There is a growing body of research that points to potentially abundant medical applications for marijuana. Some of these applications include:
- Controlling and minimizing seizures and tremors
- Managing all but the most serious chronic pain, including nerve pain
- Treating nausea and/or weight loss
- Helping cancer patients manage symptoms
- Reducing the effect of wasting diseases like HIV as well as other diseases such as IBS and Crohn’s
Apocryphal tales from exuberant patients sometimes even claim marijuana helped them eliminate cancer altogether. Such claims require and deserve more organized scientific inquiry.
My point is that medical marijuana can improve lives. In many cases, it even help those with terrible diseases to live with dignity. Millions of Americans suffer from chronic pain every year, meaning there are millions of potential patients who could live happier and more productive lives if they had fewer roadblocks standing in their way.
By any measure, it seems cruel to keep medical marijuana patients from receiving the medicine they need to live balanced, productive lives. In fact, Article 23 of the United Nations’ Universal Declaration of Human Rights provides that, “Everyone has the right to work, to free choice of employment, to just and favourable conditions of work and to protection against unemployment.”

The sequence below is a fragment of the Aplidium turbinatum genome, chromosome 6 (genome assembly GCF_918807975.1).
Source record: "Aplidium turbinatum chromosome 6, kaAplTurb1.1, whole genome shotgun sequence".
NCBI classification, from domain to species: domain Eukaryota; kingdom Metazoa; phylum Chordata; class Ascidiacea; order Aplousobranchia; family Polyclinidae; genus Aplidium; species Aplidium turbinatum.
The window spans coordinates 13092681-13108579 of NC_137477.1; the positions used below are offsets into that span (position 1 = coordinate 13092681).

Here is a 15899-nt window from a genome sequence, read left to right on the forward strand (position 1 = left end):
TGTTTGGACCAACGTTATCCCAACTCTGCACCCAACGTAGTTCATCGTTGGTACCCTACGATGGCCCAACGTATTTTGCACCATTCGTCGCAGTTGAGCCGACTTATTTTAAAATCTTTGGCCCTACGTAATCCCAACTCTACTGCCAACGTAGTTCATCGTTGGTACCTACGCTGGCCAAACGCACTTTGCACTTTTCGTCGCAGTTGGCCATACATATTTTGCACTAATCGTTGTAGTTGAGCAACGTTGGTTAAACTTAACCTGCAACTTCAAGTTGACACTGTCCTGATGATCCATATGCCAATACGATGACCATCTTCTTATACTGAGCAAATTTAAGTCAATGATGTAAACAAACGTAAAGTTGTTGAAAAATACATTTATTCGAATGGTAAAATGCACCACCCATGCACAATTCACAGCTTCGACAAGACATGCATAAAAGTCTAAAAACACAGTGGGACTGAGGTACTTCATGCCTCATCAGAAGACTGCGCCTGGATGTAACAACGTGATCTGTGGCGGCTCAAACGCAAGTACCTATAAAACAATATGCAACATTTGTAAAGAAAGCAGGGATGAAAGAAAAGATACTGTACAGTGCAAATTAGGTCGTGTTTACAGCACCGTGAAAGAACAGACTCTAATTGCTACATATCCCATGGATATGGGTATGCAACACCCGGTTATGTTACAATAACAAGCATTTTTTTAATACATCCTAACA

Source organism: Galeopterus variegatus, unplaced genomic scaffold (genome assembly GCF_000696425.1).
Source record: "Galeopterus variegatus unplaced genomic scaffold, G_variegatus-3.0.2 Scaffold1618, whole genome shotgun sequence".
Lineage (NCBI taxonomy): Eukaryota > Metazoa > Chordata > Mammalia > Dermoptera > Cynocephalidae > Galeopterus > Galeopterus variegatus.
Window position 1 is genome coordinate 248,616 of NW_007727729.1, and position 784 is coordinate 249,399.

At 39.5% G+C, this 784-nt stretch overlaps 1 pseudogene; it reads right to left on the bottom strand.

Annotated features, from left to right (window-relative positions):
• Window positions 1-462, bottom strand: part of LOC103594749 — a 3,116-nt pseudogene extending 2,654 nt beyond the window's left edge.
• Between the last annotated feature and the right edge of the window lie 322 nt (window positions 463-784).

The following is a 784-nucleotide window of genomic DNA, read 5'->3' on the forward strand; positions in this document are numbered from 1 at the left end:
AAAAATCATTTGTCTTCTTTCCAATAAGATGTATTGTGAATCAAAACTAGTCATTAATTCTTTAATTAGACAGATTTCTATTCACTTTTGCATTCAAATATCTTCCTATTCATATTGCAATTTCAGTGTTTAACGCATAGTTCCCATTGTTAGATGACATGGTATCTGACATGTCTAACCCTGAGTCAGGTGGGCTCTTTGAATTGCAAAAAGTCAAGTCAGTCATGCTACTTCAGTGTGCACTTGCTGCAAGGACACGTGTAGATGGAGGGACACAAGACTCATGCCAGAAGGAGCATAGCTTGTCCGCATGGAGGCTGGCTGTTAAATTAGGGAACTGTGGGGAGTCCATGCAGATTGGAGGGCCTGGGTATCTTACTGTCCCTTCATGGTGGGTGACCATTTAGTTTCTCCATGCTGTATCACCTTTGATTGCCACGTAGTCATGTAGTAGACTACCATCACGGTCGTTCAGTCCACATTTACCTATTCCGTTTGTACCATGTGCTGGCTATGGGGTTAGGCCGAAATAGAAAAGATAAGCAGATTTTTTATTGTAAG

This is part of the reason why, starting in 2020, it will be illegal in Nevada for employers to deny employment or fire a worker solely for testing positive for marijuana use. Nevada has both a medical and recreational marijuana market.
Nevada has deftly cut through the “safety sensitive” portion of the debate by recognizing two things:
- Testing an employee for THC is not necessarily accurate nor a good indication of their “impairment.”
- The research does not yet demonstrate that everyone who uses marijuana demonstrates the same level of impairment.
As with several other medical matters, this seems an issue best left for people to discuss with their physicians. Reasonable people can differ on whether there should be different standards for recreational marijuana users in the workplace than with medical marijuana patients, especially where safety is concerned. But it is high time for states with medical marijuana programs to recognize that, if an employee is otherwise cleared for duty by a doctor, it’s morally problematic to turn that person away solely because that person is using physician-recommended marijuana.
January 5, 2019
This is a guest post by Kate Harveston, a frequent contributor to the Kight on Cannabis legal blog. Kate is a freelance health and wellness writer and cannabis advocate. You can read more of Kate’s writing on cannabis issues by clicking here, here, here, and here. You can also visit her personal blog, So Well, So Woman!
Rod Kight is an international cannabis and hemp attorney. He speaks at cannabis conferences across the country, drafts and presents cannabis legislation to foreign governments, is regularly quoted on cannabis matters in the media, and maintains the Kight on Cannabis legal blog, where he discusses legal issues affecting the cannabis industry. You can contact him here.